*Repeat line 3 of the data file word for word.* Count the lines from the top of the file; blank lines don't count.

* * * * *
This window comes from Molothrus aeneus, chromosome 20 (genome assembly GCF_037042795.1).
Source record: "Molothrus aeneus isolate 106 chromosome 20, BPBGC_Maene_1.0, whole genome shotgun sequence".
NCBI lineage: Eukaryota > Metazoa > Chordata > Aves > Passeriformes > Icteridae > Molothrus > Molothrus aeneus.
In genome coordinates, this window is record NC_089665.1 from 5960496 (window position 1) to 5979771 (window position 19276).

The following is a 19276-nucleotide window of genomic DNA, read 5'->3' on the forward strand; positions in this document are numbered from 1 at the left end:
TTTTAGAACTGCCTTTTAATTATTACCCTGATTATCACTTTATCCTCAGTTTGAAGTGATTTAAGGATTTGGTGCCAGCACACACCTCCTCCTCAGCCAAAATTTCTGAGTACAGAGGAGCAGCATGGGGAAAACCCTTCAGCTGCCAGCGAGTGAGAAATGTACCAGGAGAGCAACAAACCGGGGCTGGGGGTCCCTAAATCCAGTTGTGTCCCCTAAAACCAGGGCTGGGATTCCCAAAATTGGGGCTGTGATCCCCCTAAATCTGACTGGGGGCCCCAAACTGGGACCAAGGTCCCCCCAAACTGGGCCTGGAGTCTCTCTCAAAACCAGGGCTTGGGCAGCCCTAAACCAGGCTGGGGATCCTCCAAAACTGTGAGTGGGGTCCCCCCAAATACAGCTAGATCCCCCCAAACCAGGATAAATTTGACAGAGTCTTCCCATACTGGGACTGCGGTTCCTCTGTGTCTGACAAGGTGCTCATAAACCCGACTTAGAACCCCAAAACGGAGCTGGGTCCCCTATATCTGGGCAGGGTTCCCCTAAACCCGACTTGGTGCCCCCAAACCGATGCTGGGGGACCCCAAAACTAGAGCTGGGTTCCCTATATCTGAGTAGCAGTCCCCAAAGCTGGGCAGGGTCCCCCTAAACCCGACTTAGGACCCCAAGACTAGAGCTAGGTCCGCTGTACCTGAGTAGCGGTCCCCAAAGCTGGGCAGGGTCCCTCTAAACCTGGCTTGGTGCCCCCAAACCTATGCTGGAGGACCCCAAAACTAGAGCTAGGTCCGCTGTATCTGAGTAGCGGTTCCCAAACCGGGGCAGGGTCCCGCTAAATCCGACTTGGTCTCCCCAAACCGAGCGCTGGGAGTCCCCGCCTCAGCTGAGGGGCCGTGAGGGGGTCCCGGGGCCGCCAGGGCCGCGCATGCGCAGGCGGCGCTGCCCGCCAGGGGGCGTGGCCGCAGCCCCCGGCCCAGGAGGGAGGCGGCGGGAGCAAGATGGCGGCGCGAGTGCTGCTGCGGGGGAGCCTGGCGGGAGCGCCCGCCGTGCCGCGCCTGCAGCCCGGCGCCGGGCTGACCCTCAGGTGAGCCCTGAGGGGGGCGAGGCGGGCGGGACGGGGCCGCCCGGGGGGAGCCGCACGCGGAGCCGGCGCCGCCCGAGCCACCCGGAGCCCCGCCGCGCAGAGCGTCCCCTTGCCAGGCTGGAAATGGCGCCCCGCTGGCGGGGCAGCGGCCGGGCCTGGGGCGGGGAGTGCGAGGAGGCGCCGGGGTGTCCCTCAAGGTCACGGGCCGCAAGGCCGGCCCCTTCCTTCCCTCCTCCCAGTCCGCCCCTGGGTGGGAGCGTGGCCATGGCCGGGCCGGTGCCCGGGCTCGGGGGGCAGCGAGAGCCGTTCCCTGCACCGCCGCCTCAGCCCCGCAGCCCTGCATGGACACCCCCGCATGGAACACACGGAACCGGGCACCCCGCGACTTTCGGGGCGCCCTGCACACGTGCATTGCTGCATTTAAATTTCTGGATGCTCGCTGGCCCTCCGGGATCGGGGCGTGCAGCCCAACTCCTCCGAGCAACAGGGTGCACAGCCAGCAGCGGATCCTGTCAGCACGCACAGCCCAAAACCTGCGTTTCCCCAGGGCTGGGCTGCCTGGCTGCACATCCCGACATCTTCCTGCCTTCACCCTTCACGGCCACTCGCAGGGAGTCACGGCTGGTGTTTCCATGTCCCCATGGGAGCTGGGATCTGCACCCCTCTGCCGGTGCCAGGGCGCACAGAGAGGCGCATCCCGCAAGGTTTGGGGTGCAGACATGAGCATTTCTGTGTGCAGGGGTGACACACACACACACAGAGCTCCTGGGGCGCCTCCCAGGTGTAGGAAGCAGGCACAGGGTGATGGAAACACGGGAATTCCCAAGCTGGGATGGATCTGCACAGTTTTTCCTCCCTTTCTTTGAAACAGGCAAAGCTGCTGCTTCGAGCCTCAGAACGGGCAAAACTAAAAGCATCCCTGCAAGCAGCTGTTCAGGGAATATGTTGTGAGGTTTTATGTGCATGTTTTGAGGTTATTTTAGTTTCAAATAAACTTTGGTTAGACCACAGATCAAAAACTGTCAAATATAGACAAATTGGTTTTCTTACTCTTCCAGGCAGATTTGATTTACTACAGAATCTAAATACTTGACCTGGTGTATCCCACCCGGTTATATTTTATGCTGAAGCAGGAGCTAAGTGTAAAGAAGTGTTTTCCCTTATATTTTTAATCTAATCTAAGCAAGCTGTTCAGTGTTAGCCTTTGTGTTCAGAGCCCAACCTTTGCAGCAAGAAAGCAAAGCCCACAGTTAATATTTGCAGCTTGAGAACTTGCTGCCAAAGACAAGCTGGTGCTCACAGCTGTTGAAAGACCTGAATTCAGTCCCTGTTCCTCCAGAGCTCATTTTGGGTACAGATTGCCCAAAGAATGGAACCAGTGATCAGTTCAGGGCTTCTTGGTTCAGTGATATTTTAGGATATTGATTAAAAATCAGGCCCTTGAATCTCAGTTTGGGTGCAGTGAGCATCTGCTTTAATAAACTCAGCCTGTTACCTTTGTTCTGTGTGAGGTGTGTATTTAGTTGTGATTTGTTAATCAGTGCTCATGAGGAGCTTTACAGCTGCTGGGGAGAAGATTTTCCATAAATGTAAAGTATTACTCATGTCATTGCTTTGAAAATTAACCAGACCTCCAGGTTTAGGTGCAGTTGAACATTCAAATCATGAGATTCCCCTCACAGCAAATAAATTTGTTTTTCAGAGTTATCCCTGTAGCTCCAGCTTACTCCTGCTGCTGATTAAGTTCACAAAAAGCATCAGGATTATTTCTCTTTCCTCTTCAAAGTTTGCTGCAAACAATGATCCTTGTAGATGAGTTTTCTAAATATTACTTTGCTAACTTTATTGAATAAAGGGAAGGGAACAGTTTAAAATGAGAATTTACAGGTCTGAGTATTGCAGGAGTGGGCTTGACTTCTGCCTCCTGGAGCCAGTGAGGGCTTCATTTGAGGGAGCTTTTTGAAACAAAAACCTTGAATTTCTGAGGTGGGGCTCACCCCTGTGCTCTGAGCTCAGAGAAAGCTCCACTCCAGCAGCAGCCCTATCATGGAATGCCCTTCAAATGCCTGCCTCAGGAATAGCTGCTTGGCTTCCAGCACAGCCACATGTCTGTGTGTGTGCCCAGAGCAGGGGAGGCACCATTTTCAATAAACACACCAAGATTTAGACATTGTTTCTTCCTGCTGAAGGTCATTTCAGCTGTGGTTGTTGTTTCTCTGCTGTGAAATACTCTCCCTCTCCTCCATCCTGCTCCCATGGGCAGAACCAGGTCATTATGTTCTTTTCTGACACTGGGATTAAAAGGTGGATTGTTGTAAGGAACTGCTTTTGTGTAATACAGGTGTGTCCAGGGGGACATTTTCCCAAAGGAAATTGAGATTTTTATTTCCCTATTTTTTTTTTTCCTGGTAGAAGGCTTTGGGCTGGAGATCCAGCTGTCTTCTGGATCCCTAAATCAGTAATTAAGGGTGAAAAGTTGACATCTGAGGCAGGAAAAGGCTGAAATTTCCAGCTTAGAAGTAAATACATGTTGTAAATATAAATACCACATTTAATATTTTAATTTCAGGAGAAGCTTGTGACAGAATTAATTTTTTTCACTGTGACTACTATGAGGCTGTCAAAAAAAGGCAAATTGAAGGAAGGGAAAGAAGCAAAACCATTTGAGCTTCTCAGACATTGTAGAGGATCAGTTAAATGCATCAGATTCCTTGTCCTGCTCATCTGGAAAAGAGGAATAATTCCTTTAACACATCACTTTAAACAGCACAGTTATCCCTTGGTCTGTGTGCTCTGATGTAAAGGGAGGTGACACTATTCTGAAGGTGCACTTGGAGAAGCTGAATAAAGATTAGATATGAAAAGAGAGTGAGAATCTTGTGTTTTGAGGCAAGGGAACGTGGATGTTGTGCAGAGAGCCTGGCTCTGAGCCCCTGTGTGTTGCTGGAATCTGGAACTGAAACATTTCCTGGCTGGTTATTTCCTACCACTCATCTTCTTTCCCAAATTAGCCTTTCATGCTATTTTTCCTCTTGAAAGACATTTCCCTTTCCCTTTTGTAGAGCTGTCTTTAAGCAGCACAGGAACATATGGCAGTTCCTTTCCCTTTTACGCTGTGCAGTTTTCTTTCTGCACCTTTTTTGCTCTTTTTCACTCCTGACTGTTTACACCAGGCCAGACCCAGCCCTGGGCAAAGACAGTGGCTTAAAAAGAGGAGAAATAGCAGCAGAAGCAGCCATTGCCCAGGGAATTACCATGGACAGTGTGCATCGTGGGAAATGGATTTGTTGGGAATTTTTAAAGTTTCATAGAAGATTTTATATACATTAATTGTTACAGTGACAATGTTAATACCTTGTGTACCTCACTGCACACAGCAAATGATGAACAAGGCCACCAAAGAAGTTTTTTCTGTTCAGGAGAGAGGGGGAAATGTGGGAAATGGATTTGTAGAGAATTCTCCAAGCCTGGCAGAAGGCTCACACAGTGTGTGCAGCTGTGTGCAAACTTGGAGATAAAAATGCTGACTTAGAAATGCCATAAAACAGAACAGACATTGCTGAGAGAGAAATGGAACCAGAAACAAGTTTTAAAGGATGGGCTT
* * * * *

NCBI lineage: Eukaryota > Metazoa > Chordata > Aves > Passeriformes > Icteridae > Molothrus > Molothrus aeneus.